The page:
Sun, 02 Oct 1994

Good day Mom, Dad, ...

JAKARTA (JP): Or uncle or auntie... even little brother (or sister). Not, however, gramps or granny.

Now what is this all about? Forms of address, that's what.

When you took your first hesitant steps on the rocky road towards mastering Indonesian, your teacher probably told you that when addressing a male in Indonesia you use the word bapak. And if talking to a woman, you use ibu. They mean, as your teacher told you, Mr. and Mrs. No sweat. You swallow that.

Come the next lesson you learn that bapak means father and ibu means mother. What is this? What happened to Mr., Mrs., Miss and Ms.? Again your teacher explains -- Mrs. (or Miss or Ms): ibu. Mr.: bapak.

"But they mean mom and dad."

"Yes. We Indonesians are one big, happy family."

Actually, there was a time, not all that long ago either, that there were such words as tuan (Mr.), nyonya (Mrs.) and nona (Miss). But they smacked too much of colonialist class distinction, elitism. The "me up here" against the "you down there." You would, for instance, say tuan Karel Knoopsgat and nyonya or nona Griet Grotebek -- the use of first names was optional. However, don't think it was only the Dutch who had those handles in front of their names. There were enough Indonesians who insisted on being called tuan, nyonya, and nona.

Anyway, colonialism ended, and tuan, nyonya and nona were swept out. Or were they?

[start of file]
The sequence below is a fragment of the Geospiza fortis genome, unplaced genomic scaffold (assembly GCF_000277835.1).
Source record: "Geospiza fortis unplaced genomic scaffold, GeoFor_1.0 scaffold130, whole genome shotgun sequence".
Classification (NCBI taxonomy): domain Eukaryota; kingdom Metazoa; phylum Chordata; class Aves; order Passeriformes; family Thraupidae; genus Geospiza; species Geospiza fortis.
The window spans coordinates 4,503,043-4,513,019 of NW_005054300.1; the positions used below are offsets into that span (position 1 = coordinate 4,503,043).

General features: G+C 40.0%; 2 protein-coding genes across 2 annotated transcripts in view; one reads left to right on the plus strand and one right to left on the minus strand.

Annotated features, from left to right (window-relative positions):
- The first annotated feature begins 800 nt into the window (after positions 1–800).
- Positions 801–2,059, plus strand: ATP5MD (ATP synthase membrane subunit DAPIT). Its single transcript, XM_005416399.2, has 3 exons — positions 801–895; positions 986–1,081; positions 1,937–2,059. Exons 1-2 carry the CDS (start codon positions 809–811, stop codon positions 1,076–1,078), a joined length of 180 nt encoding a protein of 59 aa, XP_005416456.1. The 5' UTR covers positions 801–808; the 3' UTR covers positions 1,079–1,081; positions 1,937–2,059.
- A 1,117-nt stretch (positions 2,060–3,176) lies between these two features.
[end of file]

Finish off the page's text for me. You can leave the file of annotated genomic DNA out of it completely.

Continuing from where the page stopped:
First let's have a look at the search for the proper form of address in the new society of liberty, equality and fraternity. The euphoria of new-found independence was still aflame, and in the midst of it came the word bung (brother). The first president was referred to as such, so were the becak (pedicab) drivers and the sate vendors, etc. There was no equivalent for women, however. The first president's wife was always referred to as ibu, and, as some of my Indonesian female acquaintances said, the expression bung was extremely sexist. Maybe that's why you don't hear it anymore. Non-sexist, and also hailing from approximately the same period, was saudara (brother) and saudari (sister). But these two also seem to have diminished in daily usage.

Well, what do you hear today? Bapak and ibu, of course. With bapak there's no problem. Every adult male is bapak. It looks, however, as if nyonya and nona are sneaking back in for women. In print, as well as in the electronic media, the first lady is sometimes referred to as nyonya; while nona has also made a bit of a comeback. Generally, however, they appear to be used more for foreign residents. So Mrs./Miss Ofelia Da Cruz from Brazil may well be called nyonya/nona Ofelia, but Mrs/Miss Ofelia Da Cruz from Indonesia would usually be ibu Ofelia. And don't think there are no Da Cruz's in Indonesia. Go look around in East Timor.

Bapak, ibu, nyonya, nona.... You could call them formal forms of address. The first two definitely are. What about informal forms? Aha. That's where the rest of the family comes in; like om and tante. Both are derived from Dutch oom (uncle) and tante (aunt). Sure, in some areas like North Sulawesi and perhaps Ambon those two words are very much in use, but there you're dealing with local dialects. I've been called om (also pronounced um or oom) in Jakarta, Surabaya, Yogya and Bali.

By the way, did you notice the absence of last names? Right. In Indonesia you don't use last names, unless you have to write them on an envelope. So Aristophanes Papazafiropoulos is bapak or pak Aristophanes, not bapak Papazafiropoulos, and you refer to Signora Veronica Vermicelli as ibu or bu Veronica.

--Jak Jaunt